• Den @ SF (-1.5). Funny to imagine Mike Singletary taking a brief break from yelling at his players in practice this week…for some tea.  Den 37, SF 31.
  • Car @ StL (-3.5)  Ugh. Read an article the other day trying to make an argument that Sam Bradford can’t win the close game. Hmmm. Bradford has already won 3x the number of games the 2009 Rams team won and he’s done it as a rookie with very limited talent around him. A better argument might be that he SHOULDN’T be winning close games because his team isn’t good enough to even be in close games. This guy is good and will only get better. I’ll take the Rams here on a totally clutch, 40 yard TD scramble by Bradford to win it. StL 24, Car 17.
  • Tenn @ SD (-3.5). Sometimes, when the weather turns in Wisconsin, and massive old trees in my backyard get blown over by land hurricanes, I think about what life might be like in the perfect weather city of San Diego. Just as soon as my mind drifts to sunny California though, I remind myself that following the local football team in San Diego might be among the more frustrating fan experiences in sports. Though the team is guaranteed to be loaded with talent, it is also guaranteed to have a coach that just can’t seem to take his team to the next level. And though this team always mounts a furious comeback in the second halves of all seasons, it always finds a way to crap out in the playoffs…and underachieve. Meanwhile, every year there seems to be some kind of player/front office dissension that involves the stubbornness of GM AJ Smith. Even the perfect weather can’t make being a Charger fan less frustrating.  SD 27, Tenn 23.
  • TB @ Ariz (-3.5). After their victory last Sunday, Raheem Morris’ declared TB the “best team in the NFC”. Seems like a fitting declaration for a young, unseasoned coach after an emotional comeback victory (after finishing 3-13 last year). But wild statements like this are also part of the coach-seasoning-process. TB to get cooked Sunday.  AZ 29, TB 19.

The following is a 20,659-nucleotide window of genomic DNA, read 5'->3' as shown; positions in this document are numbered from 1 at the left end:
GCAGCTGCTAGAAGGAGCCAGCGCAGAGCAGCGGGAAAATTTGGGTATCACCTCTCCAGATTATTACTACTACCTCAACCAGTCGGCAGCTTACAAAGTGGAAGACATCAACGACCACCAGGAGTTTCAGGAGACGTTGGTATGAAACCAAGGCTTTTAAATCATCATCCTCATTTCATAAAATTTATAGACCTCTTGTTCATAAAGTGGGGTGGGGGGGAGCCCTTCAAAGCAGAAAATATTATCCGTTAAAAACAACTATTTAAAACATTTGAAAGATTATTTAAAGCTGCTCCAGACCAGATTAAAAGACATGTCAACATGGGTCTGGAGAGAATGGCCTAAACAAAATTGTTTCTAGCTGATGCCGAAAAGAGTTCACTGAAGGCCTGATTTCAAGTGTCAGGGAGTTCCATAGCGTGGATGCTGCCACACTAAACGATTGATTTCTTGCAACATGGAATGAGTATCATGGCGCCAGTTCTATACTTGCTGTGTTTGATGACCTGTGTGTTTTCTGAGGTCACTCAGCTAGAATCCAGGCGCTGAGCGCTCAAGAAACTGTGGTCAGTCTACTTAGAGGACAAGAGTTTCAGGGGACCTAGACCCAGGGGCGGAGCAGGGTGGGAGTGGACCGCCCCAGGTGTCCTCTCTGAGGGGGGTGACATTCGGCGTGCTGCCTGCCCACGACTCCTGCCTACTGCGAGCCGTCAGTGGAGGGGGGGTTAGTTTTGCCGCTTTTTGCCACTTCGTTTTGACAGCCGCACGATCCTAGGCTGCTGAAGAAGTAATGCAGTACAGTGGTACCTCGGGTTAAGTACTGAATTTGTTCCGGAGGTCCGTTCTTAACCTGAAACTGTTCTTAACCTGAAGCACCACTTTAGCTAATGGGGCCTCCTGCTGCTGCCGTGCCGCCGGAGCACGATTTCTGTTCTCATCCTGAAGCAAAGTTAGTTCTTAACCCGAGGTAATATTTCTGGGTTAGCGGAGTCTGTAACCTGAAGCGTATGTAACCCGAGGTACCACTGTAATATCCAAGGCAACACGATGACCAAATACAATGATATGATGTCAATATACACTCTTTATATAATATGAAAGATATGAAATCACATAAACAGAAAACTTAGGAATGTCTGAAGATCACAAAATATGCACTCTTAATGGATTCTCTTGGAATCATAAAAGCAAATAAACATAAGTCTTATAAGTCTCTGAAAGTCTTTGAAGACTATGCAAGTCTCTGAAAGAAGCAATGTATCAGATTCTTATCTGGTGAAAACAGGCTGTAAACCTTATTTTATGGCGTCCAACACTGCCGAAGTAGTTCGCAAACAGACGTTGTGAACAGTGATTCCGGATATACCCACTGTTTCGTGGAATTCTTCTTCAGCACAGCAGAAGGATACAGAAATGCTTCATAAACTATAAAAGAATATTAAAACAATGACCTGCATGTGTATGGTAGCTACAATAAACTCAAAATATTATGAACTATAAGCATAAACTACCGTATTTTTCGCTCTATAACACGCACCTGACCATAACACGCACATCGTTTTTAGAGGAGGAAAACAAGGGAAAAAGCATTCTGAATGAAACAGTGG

• MN @ NE (-6.5).   Brett Favre is the NFL’s all-time warrior. Very few would ever question his toughness. In fact, over time, he’s learned to rather relish the role of the injured guy – often playing really well when hurt. But I swear, watching that game Sunday night as closely as I did (about 10 inches from the TV), it seemed to me that Favre’s limp became significantly more pronounced when things started going badly for him and his team. (I know, I know, he has a “broke foot” as he repeatedly said in press conferences this week. Well other medical types have weighed in and indicated that neither of the fractures are likely THAT serious and that other QBs would likely return to action this week with the same injuries…see Peter King). Anyway, watching the game, I couldn’t help but be reminded of the kid who falls down writhing in some phantom pain right after losing the game for his team…tears welling up…(By the way, one of these days, Adrian Peterson is going to explode on Brad Childress. He is already clearly frustrated with his role despite trying to bury that frustration when in front of the media. But soon, that may not happen anymore. AP knows that if he and Percy Harvin got the ball constantly, this team would have a hard time losing – even if Favre is throwing picks.)   NE 37, MN 30.
  • Pitt @ NO (-1.5). Should be an odd game in a odd place on an odd holiday. Pitt 24, NO 24.
  • Hou @ Indy (-5.5). This is a prime time game – so despite rather pedestrian numbers in non-prime-time games, watch for Dwight Freeney and Robert Mathis to go nuts. (Freeney, interestingly, only has 3 sacks this year…2 of those plus 2 forced fumbles came on a Sunday Night game against the Giants. Mathis has 5.5 sacks – 3.5 of which came in prime time games).  Indy 41 (and 7 sacks), Houston 27.
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Andy Hayes